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Re: What to do first?

Postby Sanny1978 » Fri Aug 28, 2015 8:37 pm

Thankyou very much for your responses. Very kind of you to spend the time.

I'd already thought of naming plaques for trees etc. (Once I've learned what they all are)
Love the bino's idea with a book of birds etc. I drove up the other day to show my wife it. (She hadn't seen the place before) I noticed quite a few bird boxes in the trees. There were plenty of them singing away. It was lovely!

Sitting on it for a year to see the seasons makes sense. I'll just give it a quick tidy up. Up the top there are lots of nettles. I'm in two minds what to do with those. Have been thinking of a bee hive
But one step at a time.

It's looking like a good 8 weeks before it's ours. Trying not to get too excited. As something negative is bound to happen.

Anyway. Thanks again!
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Re: What to do first?

Postby Binz » Sat Aug 29, 2015 8:41 am

Just to add to the good advice already given. As it's a holiday let part of the attraction for clients will be to feel they are in a natural place, so if you do want to barrier off certain areas consider dead hedges (dense rows of branches) rather than fences as fences may take away from the wild feel. If you do go for a fence then a post and rail wooden fence may blend in better than a wire fence. If clearing a path it may be nicer to have a winding circuit around the wood so it's a nice little stroll rather than just a quick way of going from A to B. You could leave a diary/notebook in the barn for guests to note down what wildlife they saw and anything else they want to say about their stay.

As well as doing whatever work you decide to do, make sure you also just go, sit, chill and enjoy your wood.
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Re: What to do first?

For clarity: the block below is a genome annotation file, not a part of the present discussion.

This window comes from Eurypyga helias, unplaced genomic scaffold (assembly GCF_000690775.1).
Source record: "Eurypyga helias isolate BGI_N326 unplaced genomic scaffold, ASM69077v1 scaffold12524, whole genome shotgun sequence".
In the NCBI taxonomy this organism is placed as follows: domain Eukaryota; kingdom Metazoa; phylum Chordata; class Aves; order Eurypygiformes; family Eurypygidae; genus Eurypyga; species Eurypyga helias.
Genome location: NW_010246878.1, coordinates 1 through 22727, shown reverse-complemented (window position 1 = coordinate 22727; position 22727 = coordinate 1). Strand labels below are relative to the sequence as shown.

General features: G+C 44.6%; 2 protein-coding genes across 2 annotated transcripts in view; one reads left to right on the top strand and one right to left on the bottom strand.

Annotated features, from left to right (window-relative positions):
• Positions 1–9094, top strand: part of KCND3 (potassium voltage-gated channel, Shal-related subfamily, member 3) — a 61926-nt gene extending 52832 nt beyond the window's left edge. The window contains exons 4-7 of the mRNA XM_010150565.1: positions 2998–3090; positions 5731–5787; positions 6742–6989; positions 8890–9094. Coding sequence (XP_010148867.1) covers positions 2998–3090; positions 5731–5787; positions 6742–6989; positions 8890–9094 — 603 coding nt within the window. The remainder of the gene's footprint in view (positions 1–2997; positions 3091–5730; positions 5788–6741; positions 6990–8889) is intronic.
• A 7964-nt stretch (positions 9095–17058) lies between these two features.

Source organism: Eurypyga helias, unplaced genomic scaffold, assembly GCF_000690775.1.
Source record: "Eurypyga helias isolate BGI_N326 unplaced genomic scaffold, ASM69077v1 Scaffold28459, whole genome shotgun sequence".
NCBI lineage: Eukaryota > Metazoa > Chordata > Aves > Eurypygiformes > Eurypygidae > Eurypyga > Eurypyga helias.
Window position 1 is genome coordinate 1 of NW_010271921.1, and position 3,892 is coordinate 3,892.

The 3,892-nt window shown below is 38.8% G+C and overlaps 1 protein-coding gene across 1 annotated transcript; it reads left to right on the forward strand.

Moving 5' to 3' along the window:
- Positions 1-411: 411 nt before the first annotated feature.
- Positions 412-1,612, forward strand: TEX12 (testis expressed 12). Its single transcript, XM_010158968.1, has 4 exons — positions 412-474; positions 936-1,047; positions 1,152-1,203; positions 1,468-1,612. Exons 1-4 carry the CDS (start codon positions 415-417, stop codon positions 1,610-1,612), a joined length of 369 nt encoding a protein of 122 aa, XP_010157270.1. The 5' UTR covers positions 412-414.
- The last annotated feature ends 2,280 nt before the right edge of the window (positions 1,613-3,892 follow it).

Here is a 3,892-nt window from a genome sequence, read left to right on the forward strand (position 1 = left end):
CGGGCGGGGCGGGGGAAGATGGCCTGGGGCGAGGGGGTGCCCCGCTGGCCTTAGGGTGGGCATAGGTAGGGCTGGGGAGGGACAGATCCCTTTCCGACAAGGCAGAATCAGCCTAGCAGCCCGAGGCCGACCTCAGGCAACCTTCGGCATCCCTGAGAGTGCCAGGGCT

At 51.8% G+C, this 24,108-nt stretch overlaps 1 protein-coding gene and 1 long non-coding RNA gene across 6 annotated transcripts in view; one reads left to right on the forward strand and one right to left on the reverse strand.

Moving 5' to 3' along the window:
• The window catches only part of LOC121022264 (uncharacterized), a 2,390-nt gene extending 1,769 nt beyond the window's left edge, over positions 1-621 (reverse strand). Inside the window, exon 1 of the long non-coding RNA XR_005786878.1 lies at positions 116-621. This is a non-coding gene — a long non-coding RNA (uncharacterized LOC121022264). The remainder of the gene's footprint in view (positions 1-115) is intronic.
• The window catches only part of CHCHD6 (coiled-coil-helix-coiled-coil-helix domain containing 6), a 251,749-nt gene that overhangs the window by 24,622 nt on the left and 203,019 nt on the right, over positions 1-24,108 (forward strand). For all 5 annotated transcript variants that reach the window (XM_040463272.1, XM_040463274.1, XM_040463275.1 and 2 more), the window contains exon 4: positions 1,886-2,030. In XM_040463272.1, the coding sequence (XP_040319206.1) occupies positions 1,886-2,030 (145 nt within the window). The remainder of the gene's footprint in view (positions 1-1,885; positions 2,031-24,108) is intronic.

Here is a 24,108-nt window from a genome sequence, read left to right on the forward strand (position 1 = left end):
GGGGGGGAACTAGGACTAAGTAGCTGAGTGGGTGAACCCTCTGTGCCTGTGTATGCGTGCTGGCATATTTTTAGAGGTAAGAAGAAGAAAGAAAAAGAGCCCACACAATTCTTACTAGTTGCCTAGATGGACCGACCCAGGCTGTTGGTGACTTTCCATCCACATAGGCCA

Postby oldclaypaws » Sat Aug 29, 2015 10:51 pm

Not exactly 'first', but other longer term things that might enhance the visitor experience would be a swing if you have a big enough tree. Again, depending on tree size a small tree house for the kids. An outdoor seasonal structure such as a small tepee, yurt or shepherd hut (this can be marketed as extra glamping accommodation). Perhaps a bit ambitious, but a small zip wire is great fun and you can buy kits.

Regarding reasonable but affordable binoculars, I'd suggest these for a good all round starter 'nature' bin; they're robust, not too heavy, good in low light (and for the stars) and the right magnification for birds and squirrels.

http://www.amazon.co.uk/Barr-Stroud-Sierra-8x42-Binoculars/dp/B004650UEG

cb6a694bbe75b5065611d7a4b9a67833.jpg
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Re: What to do first?

Postby Dexter's Shed » Mon Aug 31, 2015 11:55 am

Sanny1978 wrote:
Have been thinking of a bee hive
But one step at a time.



probably not a good idea as you have a holiday let there, unless you were to include details in your letting advertisements, as you might loose guests who are allergic to stings, or guests getting stung who would then want to claim on your insurance
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Re: What to do first?

Postby The Barrowers » Tue Sep 01, 2015 12:37 pm

Chalk Board and chalk to register sightings on a daily basis

Wild Life camera to capture night time life that people could add there own memory card ( Sell on site a couple of £ ) to and take away the movies i.e. Bushnells or Lidl Wild LIfe Camera in a set site and food to feed foxes, badgers etc
B and T
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Re: What to do first?

Postby Sanny1978 » Sat Dec 19, 2015 12:02 pm

Hello All

Just an update!

Still in the proceedings of purchasing the barn/wood. It maybe completed this month, fingers crossed.

It's been a tough 5 months as I've had brain surgery to remove a huge tumour. This has slowed things up a bit.

It's made me want the property even more!

Anyway I'll put up some pics once it's ours!

#gettingexcited

Merry Christmas everyone!